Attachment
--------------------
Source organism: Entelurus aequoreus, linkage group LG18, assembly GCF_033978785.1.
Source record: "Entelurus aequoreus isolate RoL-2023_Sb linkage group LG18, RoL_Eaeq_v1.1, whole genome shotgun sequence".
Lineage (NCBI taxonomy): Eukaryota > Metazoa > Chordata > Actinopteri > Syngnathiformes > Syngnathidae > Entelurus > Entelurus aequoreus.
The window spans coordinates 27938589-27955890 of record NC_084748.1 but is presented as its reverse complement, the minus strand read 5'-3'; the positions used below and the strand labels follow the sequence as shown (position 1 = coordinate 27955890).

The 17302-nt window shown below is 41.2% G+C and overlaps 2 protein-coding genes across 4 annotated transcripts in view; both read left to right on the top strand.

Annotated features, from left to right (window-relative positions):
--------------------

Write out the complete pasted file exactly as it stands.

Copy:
Source organism: Entelurus aequoreus, linkage group LG18, assembly GCF_033978785.1.
Source record: "Entelurus aequoreus isolate RoL-2023_Sb linkage group LG18, RoL_Eaeq_v1.1, whole genome shotgun sequence".
Lineage (NCBI taxonomy): Eukaryota > Metazoa > Chordata > Actinopteri > Syngnathiformes > Syngnathidae > Entelurus > Entelurus aequoreus.
The window spans coordinates 27938589-27955890 of record NC_084748.1 but is presented as its reverse complement, the minus strand read 5'-3'; the positions used below and the strand labels follow the sequence as shown (position 1 = coordinate 27955890).

The 17302-nt window shown below is 41.2% G+C and overlaps 2 protein-coding genes across 4 annotated transcripts in view; both read left to right on the top strand.

Annotated features, from left to right (window-relative positions):